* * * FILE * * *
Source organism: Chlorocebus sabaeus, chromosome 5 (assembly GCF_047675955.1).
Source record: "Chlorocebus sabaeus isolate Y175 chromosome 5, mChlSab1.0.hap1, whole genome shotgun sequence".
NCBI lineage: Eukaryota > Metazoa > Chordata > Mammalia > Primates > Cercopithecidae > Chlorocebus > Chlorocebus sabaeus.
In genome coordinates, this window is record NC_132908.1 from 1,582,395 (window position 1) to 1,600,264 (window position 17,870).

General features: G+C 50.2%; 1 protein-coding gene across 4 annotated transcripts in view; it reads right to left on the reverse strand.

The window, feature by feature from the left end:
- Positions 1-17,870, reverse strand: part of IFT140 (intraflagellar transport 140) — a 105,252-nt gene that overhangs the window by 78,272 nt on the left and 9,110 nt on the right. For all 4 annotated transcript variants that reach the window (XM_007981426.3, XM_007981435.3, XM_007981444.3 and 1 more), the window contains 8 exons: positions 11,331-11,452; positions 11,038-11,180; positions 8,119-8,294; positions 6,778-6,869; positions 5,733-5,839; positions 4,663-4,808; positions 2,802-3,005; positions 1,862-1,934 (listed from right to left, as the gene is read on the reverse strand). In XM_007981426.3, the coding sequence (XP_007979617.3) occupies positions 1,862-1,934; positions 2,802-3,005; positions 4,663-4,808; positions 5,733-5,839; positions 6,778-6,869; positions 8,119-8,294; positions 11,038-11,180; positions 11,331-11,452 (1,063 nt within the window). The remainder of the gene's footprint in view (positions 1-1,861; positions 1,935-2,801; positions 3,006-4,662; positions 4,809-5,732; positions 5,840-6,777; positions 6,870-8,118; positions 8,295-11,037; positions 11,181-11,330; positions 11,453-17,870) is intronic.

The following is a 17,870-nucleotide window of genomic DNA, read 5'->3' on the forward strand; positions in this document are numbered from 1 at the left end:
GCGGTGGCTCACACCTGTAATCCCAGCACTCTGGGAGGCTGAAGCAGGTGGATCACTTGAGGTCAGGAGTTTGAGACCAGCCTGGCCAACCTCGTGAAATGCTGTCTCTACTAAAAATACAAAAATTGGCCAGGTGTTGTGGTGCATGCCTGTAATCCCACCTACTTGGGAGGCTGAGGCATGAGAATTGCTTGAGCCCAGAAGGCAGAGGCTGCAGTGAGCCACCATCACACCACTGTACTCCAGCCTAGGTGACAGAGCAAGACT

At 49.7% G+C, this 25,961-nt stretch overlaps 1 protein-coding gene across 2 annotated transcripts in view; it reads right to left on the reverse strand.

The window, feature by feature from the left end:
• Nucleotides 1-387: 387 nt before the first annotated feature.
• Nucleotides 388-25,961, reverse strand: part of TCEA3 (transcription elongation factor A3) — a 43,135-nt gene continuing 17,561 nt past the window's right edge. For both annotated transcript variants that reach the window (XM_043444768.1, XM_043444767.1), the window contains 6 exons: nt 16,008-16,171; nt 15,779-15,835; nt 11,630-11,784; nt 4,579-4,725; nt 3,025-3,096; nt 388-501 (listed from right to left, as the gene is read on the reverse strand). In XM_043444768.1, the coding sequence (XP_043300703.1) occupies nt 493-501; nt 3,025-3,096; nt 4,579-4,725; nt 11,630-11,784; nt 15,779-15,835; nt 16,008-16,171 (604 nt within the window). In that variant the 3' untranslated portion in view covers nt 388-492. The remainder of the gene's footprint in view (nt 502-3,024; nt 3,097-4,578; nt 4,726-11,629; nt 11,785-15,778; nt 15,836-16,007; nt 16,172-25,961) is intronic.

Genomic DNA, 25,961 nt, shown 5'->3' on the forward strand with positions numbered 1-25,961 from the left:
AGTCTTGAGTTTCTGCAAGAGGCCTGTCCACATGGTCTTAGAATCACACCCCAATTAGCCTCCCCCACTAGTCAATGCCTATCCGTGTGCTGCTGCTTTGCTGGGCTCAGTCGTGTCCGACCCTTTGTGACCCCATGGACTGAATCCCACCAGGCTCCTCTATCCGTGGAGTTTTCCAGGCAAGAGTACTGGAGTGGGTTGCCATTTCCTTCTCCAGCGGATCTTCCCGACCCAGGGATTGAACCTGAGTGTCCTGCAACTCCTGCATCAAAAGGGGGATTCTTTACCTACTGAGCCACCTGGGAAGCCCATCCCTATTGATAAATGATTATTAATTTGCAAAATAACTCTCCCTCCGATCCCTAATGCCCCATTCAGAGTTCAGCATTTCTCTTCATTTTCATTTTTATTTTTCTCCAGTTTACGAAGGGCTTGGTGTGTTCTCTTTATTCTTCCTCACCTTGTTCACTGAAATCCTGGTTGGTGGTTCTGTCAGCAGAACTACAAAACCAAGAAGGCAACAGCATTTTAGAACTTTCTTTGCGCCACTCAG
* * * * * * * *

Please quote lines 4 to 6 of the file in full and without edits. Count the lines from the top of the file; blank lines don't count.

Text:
In genome coordinates, this window is record NC_132908.1 from 1,582,395 (window position 1) to 1,600,264 (window position 17,870).

General features: G+C 50.2%; 1 protein-coding gene across 4 annotated transcripts in view; it reads right to left on the reverse strand.

The window, feature by feature from the left end: